JMAS Hosts Free Tax Clinic for Low-Income Individuals

Clinic Completes 400 Tax Returns for Students and Families

Over the weekend, the John Molson Accounting Society held their fourth annual tax clinic. Photo Ireland Compton

On Saturday afternoon, John Molson School of Business classrooms were converted into waiting rooms, where Ika Peraic’s daughter was busy drawing while her mother was passing the time watching Friends reruns, waiting for her family’s tax return to be completed—for free.

While it was the clinic’s fourth year, the student-parent heard about the service for the first time, and found it a good way to save money after a difficult financial year.

Sponsored by the Concordia Student Union, the John Molson Accounting Society free tax clinic was carried out between March 9 and 10, where more than 100 Concordia accounting students, volunteers, and professionals came together to provide a free service to low-income individuals.

“This tax clinic is perfect for students like us, to actually have their taxes done for free,” said Nicole Nadeau, incoming JMAS co-president.

After registration and ensuring eligibility, Concordia accounting students are assigned a client for which they would complete their tax returns. In the span of a few hours, the client would receive their documents ready to be signed and sent to the government, and that have been reviewed by a professional accountant.

Concordia economics student Adewunmi Ajike came to the clinic on Saturday to get her taxes done for the second time.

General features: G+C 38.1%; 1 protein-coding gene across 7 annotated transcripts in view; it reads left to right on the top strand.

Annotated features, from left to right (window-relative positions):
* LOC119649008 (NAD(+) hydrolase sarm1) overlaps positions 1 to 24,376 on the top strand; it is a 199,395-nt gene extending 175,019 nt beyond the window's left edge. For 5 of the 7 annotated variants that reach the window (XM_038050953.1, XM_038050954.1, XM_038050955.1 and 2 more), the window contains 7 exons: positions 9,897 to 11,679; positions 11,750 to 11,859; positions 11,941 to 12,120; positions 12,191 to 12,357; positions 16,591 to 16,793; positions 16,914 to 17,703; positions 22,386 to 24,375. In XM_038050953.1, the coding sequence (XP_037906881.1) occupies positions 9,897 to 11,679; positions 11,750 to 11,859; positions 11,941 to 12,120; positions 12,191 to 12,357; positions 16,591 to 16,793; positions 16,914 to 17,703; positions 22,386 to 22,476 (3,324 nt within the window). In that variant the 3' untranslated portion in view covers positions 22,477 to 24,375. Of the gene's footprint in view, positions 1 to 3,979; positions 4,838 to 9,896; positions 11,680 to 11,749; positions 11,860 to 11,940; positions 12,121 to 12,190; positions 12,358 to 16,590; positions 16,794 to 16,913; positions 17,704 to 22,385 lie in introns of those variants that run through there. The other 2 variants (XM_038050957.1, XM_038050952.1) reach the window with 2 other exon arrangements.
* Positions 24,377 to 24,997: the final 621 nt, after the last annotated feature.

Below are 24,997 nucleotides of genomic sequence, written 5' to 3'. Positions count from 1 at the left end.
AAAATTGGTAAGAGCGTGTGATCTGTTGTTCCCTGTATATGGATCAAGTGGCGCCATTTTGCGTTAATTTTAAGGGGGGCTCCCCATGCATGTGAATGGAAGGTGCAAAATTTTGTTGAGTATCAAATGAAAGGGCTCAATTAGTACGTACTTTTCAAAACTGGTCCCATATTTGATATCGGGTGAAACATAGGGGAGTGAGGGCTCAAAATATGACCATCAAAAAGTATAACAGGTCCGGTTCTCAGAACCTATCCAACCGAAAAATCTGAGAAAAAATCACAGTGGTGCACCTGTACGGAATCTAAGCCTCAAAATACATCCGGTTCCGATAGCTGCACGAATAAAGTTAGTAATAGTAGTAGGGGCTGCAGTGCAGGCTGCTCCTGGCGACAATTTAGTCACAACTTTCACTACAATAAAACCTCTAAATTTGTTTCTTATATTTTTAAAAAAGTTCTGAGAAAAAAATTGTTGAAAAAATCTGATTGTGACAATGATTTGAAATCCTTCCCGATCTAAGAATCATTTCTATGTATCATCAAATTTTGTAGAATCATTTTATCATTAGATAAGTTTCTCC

Ajike said being an international student, she wasn’t as informed about filing her taxes, and along with providing the service, the clinic helped her get a better understanding.

Tax clinic volunteers Louis-Philippe Dubé (left) and Ariane Foley (right). Photo Ireland Compton

“This is really meant for people who need the help, and that’s where we come in,” said JMAS co-president Marco Rossi. “A tax return of this type would probably be in the ballpark of like $40 or $60, so offering this service for free could be the difference between having groceries for the week or not.”

The tax clinic allows accounting students to go beyond the classroom and get hands-on, valuable experience in their field, explained Rossi.

“We help accounting students be familiar with the kind of tax software that will be used at work,” he said.

After volunteering last year, Nadeau was involved in planning the event this time around. For her, seeing people’s stress melt away for receiving this free service is heartwarming.

Rossi echoed Nadeau’s sentiment—the tax clinic benefits both the community and accounting students.

“To be able to help students develop professionally, and to give them the opportunity to develop a skill set, that’s where the value lies from my perspective,” said Rossi.

Third-year accounting student Ariane Foley’s said her experience exceeded her expectations. Volunteering at the JMAS tax clinic was her first experience dealing with clients, and doing tax returns that weren’t fictional.

“Once the day started, I realized it wasn’t a stressful environment at all,” said Foley. “It was very friendly, all the JMAS team was there to help us if we had any questions. The clients were really nice as well, they were really patient.”

Over the course of the weekend, the tax clinic completed 400 tax returns, with 500 people helped overall. A quarter of the tax returns were for families or couples.